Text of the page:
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Business Observer Friday, Dec. 17, 2010 10 years ago

They're Back

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An industry trampled by the recession has a fresh entry. The firm hopes experience will equate to excellence.
by: Mark Gordon Managing Editor

Vince DiPalermo seriously wondered if his close friend and previous business partner, Eric Arfons, lost his mind late last year.


Arfons suggested the pair and their other old business partner, Jim Ramsey, launch a professional employer organization. The trio had built a successful PEO once before, with Bradenton-based Sunwest PEO of Florida.


Sunwest did so well, in fact, that in 2005 the partners sold it to Sarasota-based Progressive Employer Services, one of the largest PEOs in the region. At the time Sunwest had 73 internal employees who managed 6,700 workers representing more than $190 million in revenues.


Arfons wanted to recapture the magic. DiPalermo, a Brooklyn-born businessman with a blunt tell-it-like-it-is streak, didn't share his confidence. “I said, 'don't you read the newspapers?” recalls DiPalermo. “Don't you know what's going on?”


What was going on, of course, was the recession had decimated construction firms and small businesses, the type of clients that normally make up the core of a PEO's client list. The multibillion-dollar national PEO industry, which was essentially born in Bradenton in the mid-1980s, provides payroll, benefits guidance and human resource services for other companies.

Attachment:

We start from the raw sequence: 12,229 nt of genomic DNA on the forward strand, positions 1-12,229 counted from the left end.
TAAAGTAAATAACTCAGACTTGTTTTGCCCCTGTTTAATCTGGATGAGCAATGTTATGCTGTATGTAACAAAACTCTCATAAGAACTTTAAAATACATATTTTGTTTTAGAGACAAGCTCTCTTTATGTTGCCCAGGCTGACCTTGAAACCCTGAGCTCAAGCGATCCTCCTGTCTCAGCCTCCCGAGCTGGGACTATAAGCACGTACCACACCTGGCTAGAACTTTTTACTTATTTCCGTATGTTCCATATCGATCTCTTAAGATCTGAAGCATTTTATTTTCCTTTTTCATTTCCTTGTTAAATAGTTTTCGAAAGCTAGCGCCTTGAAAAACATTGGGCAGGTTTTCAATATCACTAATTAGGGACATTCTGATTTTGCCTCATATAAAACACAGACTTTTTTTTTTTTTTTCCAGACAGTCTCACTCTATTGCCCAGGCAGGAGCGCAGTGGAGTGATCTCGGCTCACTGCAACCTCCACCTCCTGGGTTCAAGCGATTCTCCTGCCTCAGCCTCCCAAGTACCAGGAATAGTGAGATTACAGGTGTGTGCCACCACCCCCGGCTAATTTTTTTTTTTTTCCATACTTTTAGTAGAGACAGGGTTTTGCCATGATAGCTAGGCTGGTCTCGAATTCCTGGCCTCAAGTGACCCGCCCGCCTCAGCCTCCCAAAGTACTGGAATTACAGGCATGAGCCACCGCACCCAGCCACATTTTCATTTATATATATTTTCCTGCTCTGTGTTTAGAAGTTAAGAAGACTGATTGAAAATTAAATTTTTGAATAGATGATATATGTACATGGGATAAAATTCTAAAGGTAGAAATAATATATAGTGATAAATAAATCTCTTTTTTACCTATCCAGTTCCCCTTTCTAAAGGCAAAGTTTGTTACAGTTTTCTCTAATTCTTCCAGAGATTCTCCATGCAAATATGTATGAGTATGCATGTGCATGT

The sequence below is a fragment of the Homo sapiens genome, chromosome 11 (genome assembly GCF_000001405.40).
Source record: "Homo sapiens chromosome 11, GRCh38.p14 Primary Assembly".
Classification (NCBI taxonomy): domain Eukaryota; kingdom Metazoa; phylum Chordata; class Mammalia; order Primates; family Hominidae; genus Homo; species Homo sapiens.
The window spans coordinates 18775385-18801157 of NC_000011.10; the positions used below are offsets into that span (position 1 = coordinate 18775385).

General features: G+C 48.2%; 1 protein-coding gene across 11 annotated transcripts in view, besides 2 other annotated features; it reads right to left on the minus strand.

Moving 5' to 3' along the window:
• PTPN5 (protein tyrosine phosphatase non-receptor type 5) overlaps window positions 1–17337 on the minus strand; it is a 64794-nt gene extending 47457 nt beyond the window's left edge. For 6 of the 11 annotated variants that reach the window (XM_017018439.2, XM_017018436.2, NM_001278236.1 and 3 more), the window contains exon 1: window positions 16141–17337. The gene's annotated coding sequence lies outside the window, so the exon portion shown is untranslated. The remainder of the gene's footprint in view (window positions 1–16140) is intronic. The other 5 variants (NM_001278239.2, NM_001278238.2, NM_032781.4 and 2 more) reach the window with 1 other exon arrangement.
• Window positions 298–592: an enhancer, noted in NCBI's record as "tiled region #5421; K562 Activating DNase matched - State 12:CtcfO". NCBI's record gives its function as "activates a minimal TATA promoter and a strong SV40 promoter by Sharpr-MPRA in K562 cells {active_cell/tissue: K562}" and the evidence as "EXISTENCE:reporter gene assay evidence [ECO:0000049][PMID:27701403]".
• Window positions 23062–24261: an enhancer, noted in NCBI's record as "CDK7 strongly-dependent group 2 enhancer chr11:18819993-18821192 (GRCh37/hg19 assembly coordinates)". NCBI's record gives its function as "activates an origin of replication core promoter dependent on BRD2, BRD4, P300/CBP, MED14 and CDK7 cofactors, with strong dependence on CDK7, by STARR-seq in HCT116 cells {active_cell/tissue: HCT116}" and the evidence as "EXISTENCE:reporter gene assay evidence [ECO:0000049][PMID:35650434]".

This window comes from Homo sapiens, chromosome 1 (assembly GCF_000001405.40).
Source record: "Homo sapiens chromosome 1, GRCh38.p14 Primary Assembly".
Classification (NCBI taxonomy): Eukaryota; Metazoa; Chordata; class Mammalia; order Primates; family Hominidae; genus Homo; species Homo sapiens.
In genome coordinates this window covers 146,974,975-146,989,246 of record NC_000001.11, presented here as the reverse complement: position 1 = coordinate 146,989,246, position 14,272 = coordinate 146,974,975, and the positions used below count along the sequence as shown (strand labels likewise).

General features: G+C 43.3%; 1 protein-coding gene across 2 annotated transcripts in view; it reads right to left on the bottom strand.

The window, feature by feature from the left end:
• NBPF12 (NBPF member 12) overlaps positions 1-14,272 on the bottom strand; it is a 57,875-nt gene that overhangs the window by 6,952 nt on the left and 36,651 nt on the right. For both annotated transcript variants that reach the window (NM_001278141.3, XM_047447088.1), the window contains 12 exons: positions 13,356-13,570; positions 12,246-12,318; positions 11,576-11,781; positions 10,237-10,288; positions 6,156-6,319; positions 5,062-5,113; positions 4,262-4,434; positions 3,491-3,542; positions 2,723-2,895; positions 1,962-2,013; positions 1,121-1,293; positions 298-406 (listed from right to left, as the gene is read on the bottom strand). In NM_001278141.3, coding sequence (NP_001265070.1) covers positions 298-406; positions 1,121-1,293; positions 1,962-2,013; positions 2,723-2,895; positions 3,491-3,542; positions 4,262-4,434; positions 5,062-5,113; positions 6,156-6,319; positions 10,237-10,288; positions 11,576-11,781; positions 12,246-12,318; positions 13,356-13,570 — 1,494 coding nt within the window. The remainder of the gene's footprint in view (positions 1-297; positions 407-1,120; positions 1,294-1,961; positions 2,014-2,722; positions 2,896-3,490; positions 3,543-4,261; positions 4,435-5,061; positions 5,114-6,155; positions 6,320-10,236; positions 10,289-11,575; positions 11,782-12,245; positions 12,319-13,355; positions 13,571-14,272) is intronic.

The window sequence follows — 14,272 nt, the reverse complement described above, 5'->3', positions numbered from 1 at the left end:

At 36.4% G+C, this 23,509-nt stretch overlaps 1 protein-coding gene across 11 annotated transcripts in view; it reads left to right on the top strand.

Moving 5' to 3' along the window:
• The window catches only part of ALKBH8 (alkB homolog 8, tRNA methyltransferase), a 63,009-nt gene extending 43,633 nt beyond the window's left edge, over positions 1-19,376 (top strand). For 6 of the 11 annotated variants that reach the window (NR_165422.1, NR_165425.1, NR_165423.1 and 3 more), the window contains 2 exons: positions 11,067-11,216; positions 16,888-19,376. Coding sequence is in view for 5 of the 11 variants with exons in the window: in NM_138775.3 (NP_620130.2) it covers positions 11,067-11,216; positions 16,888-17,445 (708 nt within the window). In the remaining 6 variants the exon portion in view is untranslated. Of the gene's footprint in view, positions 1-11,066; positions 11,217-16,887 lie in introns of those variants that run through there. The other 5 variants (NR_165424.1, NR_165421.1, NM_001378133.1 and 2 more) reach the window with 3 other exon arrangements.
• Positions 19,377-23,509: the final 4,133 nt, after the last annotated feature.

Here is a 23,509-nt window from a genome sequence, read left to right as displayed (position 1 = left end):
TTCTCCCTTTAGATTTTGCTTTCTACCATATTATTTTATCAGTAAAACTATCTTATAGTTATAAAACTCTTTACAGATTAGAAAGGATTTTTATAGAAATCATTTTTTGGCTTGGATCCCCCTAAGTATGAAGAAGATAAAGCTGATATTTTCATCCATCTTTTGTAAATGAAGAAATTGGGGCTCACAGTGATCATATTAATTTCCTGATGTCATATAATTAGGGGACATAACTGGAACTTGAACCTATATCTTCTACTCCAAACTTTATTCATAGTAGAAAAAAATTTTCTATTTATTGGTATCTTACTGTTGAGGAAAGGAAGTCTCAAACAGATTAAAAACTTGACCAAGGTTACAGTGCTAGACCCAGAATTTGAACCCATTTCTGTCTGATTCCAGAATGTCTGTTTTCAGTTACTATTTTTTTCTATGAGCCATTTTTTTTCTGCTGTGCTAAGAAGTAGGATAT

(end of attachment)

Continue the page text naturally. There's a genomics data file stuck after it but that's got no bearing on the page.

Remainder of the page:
DiPalermo, despite his reservations, took Arfons' bait. Along with Ramsey, the partners launched Remedy Employer Services March 1. The Palmetto-based firm signed up 15 clients in its first nine months, including a few local country clubs and restaurants. Its clients, all together, have 300 employees.


The growth so far has been molasses-slow compared to Sunwest, though DiPalermo predicts it won't be that way for long. For one, Remedy's target area for clients is large, stretching from Tampa to Fort Myers. Executives also haven't ruled out targeting Naples.


DiPalermo further projects Remedy will need to hire more internal employees, possibly 15 to 20, to manage the growth in 2011. “There's no better time to do this,” says DiPalermo. “People are looking for an alternative.”


Remedy's business model, moreover, is decidedly retro. It's modeled after Staff Leasing, a firm founded by a few Bradenton entrepreneurs in 1984 that's credited with being the first PEO in the country. Staff Leasing, which eventually became Gevity, and more recently was bought by California-based TriNet, did more than launch the industry. It also hired three ambitious executives in the early 1990s: DiPalermo, Arfons and Ramsey.


Those then junior executives helped lead Staff Leasing through its 1990s growth spurt, which included an appearance on Inc. magazine's nationwide list of the 500 fastest-growing companies. DiPalermo left the firm in 2001 to join Arfons at Sunwest. Ramsey came soon after.


Now Remedy, like Staff Leasing and Sunwest before it, will follow a fee-for-service model instead of an a la carte model many current PEOs utilize. “We are trying to stay true to the old Staff Leasing model,” says DiPalermo.


And that also means DiPalermo isn't afraid to turn down a potential client when he thinks the firm isn't a right fit — a move he says goes a long way toward building trust. “I've gotten more business from saying 'no, I can't help you,'” says DiPalermo, “than I have from jamming a one-size fits all solution down a client's throat.”

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